Air Race Classic flying into Fairmont airport

FAIRMONT — The skies over southern Minnesota will be buzzing next week as participants in the 43rd annual Air Race Classic fly more than 2,500 miles in a dash from Tennessee to Ontario, connecting with Fairmont and eight other airports along the way.

The teams on 49 planes, all piloted by women, will depart at 30-second intervals, starting at 8 a.m. Tuesday, from a Jackson, Tenn., airport. The planes must make a stop or execute a high-speed low pass across a timing line at airports in LaGrange, Ga.; Hattiesburg, Miss.; Bryant, Ark.; Lee’s Summit, Mo.; Fairmont; Wausau, Wis.; Sault Ste. Marie, Ontario; North Bay, Ontario; Brantford, Ontario; and the final destination of Welland, Ontario. The deadline to arrive in Welland is 5 p.m. Friday, June 21, and pilots are allowed to fly only from 6:30 a.m. to sundown.

Fairmont pilot Verlus Burkhart is part of a group of volunteers that has been preparing for the arrival of the pilots, their teams and their aircraft. The Fairmont Airport Board, airport manager Lee Steinkamp, Ruth Cyphers, Kate Hawkins and others volunteers have spent many hours planning and coordinating the event, he said.

“There’s a lot that goes on behind the scenes that people don’t see,” Burkhart said. “There’s probably going to be at least 30 people here on the ground during the race.”

While the main focus will be on the pilots, the public is encouraged to come out and enjoy the festivities. People are cautioned to stay behind the airport fence as part of the stringent safety protocol that will be in place. A television in the terminal will show the position of all the racers so the volunteers will know whether they need to be ready for 2 or 20 planes coming in.

Burkhart is serving as stop chairman for the Fairmont site, meaning he is responsible for keeping track of where the airplanes are.

“We account for every airplane every day and every night,” he said.

When a plane is 10 miles from Fairmont, the pilot will radio its approach to the airport, a process that is repeated at one mile out.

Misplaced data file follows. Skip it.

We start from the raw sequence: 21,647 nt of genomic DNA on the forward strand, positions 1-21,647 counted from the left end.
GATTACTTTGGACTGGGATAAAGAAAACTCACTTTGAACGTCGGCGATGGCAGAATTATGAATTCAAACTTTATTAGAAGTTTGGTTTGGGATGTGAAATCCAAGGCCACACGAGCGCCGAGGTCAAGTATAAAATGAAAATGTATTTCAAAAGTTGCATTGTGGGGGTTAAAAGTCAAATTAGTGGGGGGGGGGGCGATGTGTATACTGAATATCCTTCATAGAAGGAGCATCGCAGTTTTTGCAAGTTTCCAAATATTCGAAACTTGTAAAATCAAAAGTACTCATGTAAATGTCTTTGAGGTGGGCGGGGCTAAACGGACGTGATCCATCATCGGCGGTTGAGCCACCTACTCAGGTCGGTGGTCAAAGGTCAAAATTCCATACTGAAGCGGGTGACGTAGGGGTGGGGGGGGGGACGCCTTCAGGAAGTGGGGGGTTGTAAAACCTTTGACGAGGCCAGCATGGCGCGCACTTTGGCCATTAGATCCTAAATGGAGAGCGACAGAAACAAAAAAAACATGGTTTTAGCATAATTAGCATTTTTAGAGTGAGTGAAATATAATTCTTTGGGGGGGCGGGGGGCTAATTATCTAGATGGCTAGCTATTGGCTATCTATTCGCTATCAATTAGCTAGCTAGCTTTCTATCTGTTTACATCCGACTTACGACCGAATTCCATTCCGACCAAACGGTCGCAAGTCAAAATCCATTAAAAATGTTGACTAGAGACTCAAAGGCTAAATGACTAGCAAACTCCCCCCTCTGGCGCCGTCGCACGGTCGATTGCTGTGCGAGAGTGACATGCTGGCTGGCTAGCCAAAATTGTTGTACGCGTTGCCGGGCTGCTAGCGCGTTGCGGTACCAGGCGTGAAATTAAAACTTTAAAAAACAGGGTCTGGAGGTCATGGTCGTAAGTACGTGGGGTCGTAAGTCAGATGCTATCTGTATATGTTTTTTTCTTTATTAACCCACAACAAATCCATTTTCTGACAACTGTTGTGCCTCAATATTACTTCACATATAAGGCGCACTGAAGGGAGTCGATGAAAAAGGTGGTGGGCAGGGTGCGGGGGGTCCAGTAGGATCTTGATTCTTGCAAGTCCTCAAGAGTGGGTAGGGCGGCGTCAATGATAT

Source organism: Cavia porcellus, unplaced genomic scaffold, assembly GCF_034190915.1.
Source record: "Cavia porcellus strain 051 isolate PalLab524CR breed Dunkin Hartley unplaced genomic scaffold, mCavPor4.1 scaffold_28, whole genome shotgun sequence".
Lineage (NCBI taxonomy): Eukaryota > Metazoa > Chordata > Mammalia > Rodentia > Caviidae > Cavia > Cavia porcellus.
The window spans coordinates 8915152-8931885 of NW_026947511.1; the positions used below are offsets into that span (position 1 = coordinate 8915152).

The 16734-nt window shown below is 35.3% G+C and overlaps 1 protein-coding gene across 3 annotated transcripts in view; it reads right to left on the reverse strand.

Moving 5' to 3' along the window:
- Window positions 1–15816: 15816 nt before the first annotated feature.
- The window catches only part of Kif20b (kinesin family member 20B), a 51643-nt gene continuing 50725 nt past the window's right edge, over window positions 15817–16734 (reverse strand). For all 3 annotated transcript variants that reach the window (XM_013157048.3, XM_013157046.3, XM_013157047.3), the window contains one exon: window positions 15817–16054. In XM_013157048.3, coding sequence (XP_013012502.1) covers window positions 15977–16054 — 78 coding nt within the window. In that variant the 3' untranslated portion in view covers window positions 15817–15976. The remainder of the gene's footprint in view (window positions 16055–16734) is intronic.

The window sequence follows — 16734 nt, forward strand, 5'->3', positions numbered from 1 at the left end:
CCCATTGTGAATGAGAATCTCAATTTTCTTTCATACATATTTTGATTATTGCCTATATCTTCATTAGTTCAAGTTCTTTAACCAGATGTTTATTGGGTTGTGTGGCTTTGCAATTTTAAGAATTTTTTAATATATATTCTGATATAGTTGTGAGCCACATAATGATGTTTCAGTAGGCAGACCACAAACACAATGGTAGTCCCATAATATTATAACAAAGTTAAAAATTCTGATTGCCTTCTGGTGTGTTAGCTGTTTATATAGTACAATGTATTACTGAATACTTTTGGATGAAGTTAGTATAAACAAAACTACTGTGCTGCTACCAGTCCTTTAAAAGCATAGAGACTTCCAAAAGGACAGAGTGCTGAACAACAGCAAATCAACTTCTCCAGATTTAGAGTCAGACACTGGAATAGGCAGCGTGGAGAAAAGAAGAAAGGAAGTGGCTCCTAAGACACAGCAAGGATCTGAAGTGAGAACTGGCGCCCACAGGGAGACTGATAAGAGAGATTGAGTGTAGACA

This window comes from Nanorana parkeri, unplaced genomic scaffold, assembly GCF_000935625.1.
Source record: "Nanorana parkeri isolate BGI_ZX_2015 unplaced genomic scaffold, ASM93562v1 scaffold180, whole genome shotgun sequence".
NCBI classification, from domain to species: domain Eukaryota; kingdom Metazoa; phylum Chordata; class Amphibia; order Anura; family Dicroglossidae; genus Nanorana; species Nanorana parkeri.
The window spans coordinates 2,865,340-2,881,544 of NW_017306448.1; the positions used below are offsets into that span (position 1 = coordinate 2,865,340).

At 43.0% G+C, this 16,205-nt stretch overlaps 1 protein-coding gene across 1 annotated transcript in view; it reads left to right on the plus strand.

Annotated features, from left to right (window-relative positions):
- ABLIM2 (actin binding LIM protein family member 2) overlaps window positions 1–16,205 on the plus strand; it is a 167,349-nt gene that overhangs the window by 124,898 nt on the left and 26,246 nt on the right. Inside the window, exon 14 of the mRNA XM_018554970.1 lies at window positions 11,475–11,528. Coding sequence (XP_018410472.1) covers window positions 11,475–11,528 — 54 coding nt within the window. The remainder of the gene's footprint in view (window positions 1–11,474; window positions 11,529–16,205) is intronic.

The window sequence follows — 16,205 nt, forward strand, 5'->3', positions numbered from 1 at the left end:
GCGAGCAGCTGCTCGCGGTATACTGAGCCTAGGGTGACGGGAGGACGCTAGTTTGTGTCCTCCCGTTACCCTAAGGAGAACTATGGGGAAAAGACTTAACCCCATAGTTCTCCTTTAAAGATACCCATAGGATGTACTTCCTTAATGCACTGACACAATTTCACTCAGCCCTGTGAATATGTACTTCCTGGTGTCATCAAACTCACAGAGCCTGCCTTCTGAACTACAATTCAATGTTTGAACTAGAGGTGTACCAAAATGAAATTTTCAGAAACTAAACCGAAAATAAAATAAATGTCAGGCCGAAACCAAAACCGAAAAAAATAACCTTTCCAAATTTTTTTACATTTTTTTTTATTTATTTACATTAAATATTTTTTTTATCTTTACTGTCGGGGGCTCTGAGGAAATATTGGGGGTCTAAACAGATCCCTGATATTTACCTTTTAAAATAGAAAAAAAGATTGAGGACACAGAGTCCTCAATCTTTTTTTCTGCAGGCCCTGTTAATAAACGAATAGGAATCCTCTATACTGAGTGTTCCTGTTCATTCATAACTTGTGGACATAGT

“They will have all their lights on. They must descend until they are between 200 and 400 feet from the ground,” Burkhart said. “They will fly across the timing line. They won’t know where the line is. They only know that they have to fly parallel to the runway. As long as everybody is timed in the same identical spot, it becomes a real fair race.”

Burkhart’s job is to record this arrival time. If the plane has enough fuel to make it to Wausau, which is a mandatory stop, it will cross the timing line a second time to record its departure time and continue on. If the pilot stops for fuel, the departure time is recorded after the pilot takes off and makes a low pass over the timing line.

“Many of them will stop for fuel. They will time this out so they won’t carry extra fuel weight,” Burkhart said.

“We’re 1,398 miles from the race start, and there are some planes that can make that in a day,” he said. “The total race distance from start to the finish in Canada is 2,538 miles covering nine states.

“They are flying everything from high-speed airplanes like a Cirrus to slower ones like the Luscombe. The race is handicapped so it’s not necessarily won by the fastest airplane that gets there first but whoever manages their flight times the best.”

Pilots have strong math skills. They must calculate whether it is advantageous for them to burn fuel and time to climb to a higher elevation in search of a better tailwind.

Burkhart ventures that the majority of the planes will hit Fairmont on Wednesday and believes this would be the ideal time for families to visit the airport. The Women of Today will have a “Touch a Plane” event from 5-7 p.m. that day.

“If they’ve got a fast plane and the winds are good, we could see a plane come in Tuesday evening, but we definitely will have planes on Wednesday and Thursday,” he said.

Because pilots can only fly using visual flight rules, not instruments, rain or low visibility could curtail some flights.

Fairmont already has made an impact on the pilots, who range in age from college students to a woman in her 90s. At a pre-race banquet, the teams received bacon candy and pork seasoning as an introduction to Martin County’s status as Bacon Capital USA.

The pilots who stop in Fairmont will be treated to drinks, foods, snacks, charging stations for electronic devices and other types of pampering. At the end of the race, all pilots will complete a “best stop” survey, rating the refueling process, flight plan area, ground crew assistance and other categories.

“They are going to grade us on hospitality and enthusiasm. They are going to grade us on cleanliness and the interest from the public,” Burkhart said. “At some future date, we’d like all these people to come back for a visit.”

More information on the Air Race Classic is available online at www.arc.org